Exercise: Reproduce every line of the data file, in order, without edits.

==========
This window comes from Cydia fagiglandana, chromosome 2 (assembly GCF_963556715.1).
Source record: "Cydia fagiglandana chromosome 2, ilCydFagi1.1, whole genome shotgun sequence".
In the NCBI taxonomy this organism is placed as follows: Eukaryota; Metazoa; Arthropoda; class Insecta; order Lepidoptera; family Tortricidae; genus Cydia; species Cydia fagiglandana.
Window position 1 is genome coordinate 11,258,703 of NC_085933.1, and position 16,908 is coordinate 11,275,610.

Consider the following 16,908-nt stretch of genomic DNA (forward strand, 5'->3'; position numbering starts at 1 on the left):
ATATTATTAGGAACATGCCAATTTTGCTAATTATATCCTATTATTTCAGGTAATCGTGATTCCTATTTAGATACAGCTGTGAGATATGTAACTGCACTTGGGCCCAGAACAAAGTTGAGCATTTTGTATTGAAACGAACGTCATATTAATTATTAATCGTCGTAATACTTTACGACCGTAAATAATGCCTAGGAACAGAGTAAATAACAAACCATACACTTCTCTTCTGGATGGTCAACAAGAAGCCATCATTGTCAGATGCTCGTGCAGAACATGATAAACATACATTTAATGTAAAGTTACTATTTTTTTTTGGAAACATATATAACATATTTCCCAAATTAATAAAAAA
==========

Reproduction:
This window comes from Cydia fagiglandana, chromosome 2 (assembly GCF_963556715.1).
Source record: "Cydia fagiglandana chromosome 2, ilCydFagi1.1, whole genome shotgun sequence".
In the NCBI taxonomy this organism is placed as follows: Eukaryota; Metazoa; Arthropoda; class Insecta; order Lepidoptera; family Tortricidae; genus Cydia; species Cydia fagiglandana.
Window position 1 is genome coordinate 11,258,703 of NC_085933.1, and position 16,908 is coordinate 11,275,610.

Consider the following 16,908-nt stretch of genomic DNA (forward strand, 5'->3'; position numbering starts at 1 on the left):
ATATTATTAGGAACATGCCAATTTTGCTAATTATATCCTATTATTTCAGGTAATCGTGATTCCTATTTAGATACAGCTGTGAGATATGTAACTGCACTTGGGCCCAGAACAAAGTTGAGCATTTTGTATTGAAACGAACGTCATATTAATTATTAATCGTCGTAATACTTTACGACCGTAAATAATGCCTAGGAACAGAGTAAATAACAAACCATACACTTCTCTTCTGGATGGTCAACAAGAAGCCATCATTGTCAGATGCTCGTGCAGAACATGATAAACATACATTTAATGTAAAGTTACTATTTTTTTTTGGAAACATATATAACATATTTCCCAAATTAATAAAAAA